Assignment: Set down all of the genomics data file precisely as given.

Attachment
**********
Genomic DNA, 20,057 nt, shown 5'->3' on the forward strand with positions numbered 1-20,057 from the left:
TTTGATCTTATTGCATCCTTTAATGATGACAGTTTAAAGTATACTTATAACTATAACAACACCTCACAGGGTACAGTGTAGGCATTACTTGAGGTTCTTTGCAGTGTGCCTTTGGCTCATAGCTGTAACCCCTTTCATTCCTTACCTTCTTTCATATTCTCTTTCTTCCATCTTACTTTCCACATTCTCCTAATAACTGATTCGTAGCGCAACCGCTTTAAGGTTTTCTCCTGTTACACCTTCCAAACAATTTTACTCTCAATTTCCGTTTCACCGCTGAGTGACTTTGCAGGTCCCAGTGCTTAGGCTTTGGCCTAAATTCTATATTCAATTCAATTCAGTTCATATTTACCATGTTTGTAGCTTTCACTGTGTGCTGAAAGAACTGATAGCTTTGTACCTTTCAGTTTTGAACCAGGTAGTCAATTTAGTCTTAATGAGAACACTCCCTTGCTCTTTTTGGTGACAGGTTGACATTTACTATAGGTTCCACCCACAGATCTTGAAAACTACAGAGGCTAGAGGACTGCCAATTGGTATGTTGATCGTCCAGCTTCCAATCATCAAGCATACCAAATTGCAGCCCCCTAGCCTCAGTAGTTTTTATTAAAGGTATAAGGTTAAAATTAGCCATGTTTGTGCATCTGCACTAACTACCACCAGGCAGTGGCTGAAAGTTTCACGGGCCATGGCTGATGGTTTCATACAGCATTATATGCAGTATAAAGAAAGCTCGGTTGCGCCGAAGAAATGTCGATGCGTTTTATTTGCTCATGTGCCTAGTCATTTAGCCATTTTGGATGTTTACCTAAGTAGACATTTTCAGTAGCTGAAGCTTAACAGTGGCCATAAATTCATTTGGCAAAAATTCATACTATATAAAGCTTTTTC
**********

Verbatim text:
Genomic DNA, 20,057 nt, shown 5'->3' on the forward strand with positions numbered 1-20,057 from the left:
TTTGATCTTATTGCATCCTTTAATGATGACAGTTTAAAGTATACTTATAACTATAACAACACCTCACAGGGTACAGTGTAGGCATTACTTGAGGTTCTTTGCAGTGTGCCTTTGGCTCATAGCTGTAACCCCTTTCATTCCTTACCTTCTTTCATATTCTCTTTCTTCCATCTTACTTTCCACATTCTCCTAATAACTGATTCGTAGCGCAACCGCTTTAAGGTTTTCTCCTGTTACACCTTCCAAACAATTTTACTCTCAATTTCCGTTTCACCGCTGAGTGACTTTGCAGGTCCCAGTGCTTAGGCTTTGGCCTAAATTCTATATTCAATTCAATTCAGTTCATATTTACCATGTTTGTAGCTTTCACTGTGTGCTGAAAGAACTGATAGCTTTGTACCTTTCAGTTTTGAACCAGGTAGTCAATTTAGTCTTAATGAGAACACTCCCTTGCTCTTTTTGGTGACAGGTTGACATTTACTATAGGTTCCACCCACAGATCTTGAAAACTACAGAGGCTAGAGGACTGCCAATTGGTATGTTGATCGTCCAGCTTCCAATCATCAAGCATACCAAATTGCAGCCCCCTAGCCTCAGTAGTTTTTATTAAAGGTATAAGGTTAAAATTAGCCATGTTTGTGCATCTGCACTAACTACCACCAGGCAGTGGCTGAAAGTTTCACGGGCCATGGCTGATGGTTTCATACAGCATTATATGCAGTATAAAGAAAGCTCGGTTGCGCCGAAGAAATGTCGATGCGTTTTATTTGCTCATGTGCCTAGTCATTTAGCCATTTTGGATGTTTACCTAAGTAGACATTTTCAGTAGCTGAAGCTTAACAGTGGCCATAAATTCATTTGGCAAAAATTCATACTATATAAAGCTTTTTC